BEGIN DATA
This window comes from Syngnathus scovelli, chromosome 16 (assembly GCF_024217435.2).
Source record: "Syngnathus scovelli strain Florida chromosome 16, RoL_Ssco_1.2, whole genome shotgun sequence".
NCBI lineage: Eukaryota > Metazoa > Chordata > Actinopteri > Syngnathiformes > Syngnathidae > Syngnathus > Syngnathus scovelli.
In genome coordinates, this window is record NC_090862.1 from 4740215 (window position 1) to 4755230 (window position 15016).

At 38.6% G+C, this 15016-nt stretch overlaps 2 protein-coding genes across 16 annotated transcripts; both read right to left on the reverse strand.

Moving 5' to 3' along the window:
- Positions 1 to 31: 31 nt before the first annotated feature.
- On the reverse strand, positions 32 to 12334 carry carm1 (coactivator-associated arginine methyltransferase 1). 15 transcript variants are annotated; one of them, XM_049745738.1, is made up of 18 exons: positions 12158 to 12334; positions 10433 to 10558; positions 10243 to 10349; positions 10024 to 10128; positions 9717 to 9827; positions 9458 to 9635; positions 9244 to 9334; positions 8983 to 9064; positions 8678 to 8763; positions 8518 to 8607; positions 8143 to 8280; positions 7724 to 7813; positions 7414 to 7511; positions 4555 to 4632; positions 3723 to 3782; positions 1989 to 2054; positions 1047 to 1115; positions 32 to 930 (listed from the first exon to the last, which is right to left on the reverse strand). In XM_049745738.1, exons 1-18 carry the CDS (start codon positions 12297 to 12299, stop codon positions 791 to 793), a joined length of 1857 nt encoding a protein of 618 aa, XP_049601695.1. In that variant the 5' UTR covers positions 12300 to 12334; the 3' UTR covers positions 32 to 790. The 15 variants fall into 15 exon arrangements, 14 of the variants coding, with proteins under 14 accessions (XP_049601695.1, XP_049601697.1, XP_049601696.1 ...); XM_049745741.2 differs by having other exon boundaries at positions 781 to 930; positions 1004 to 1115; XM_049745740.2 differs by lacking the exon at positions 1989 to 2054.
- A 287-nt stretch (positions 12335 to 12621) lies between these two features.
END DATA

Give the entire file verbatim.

This window comes from Syngnathus scovelli, chromosome 16 (assembly GCF_024217435.2).
Source record: "Syngnathus scovelli strain Florida chromosome 16, RoL_Ssco_1.2, whole genome shotgun sequence".
NCBI lineage: Eukaryota > Metazoa > Chordata > Actinopteri > Syngnathiformes > Syngnathidae > Syngnathus > Syngnathus scovelli.
In genome coordinates, this window is record NC_090862.1 from 4740215 (window position 1) to 4755230 (window position 15016).

At 38.6% G+C, this 15016-nt stretch overlaps 2 protein-coding genes across 16 annotated transcripts; both read right to left on the reverse strand.

Moving 5' to 3' along the window:
- Positions 1 to 31: 31 nt before the first annotated feature.
- On the reverse strand, positions 32 to 12334 carry carm1 (coactivator-associated arginine methyltransferase 1). 15 transcript variants are annotated; one of them, XM_049745738.1, is made up of 18 exons: positions 12158 to 12334; positions 10433 to 10558; positions 10243 to 10349; positions 10024 to 10128; positions 9717 to 9827; positions 9458 to 9635; positions 9244 to 9334; positions 8983 to 9064; positions 8678 to 8763; positions 8518 to 8607; positions 8143 to 8280; positions 7724 to 7813; positions 7414 to 7511; positions 4555 to 4632; positions 3723 to 3782; positions 1989 to 2054; positions 1047 to 1115; positions 32 to 930 (listed from the first exon to the last, which is right to left on the reverse strand). In XM_049745738.1, exons 1-18 carry the CDS (start codon positions 12297 to 12299, stop codon positions 791 to 793), a joined length of 1857 nt encoding a protein of 618 aa, XP_049601695.1. In that variant the 5' UTR covers positions 12300 to 12334; the 3' UTR covers positions 32 to 790. The 15 variants fall into 15 exon arrangements, 14 of the variants coding, with proteins under 14 accessions (XP_049601695.1, XP_049601697.1, XP_049601696.1 ...); XM_049745741.2 differs by having other exon boundaries at positions 781 to 930; positions 1004 to 1115; XM_049745740.2 differs by lacking the exon at positions 1989 to 2054.
- A 287-nt stretch (positions 12335 to 12621) lies between these two features.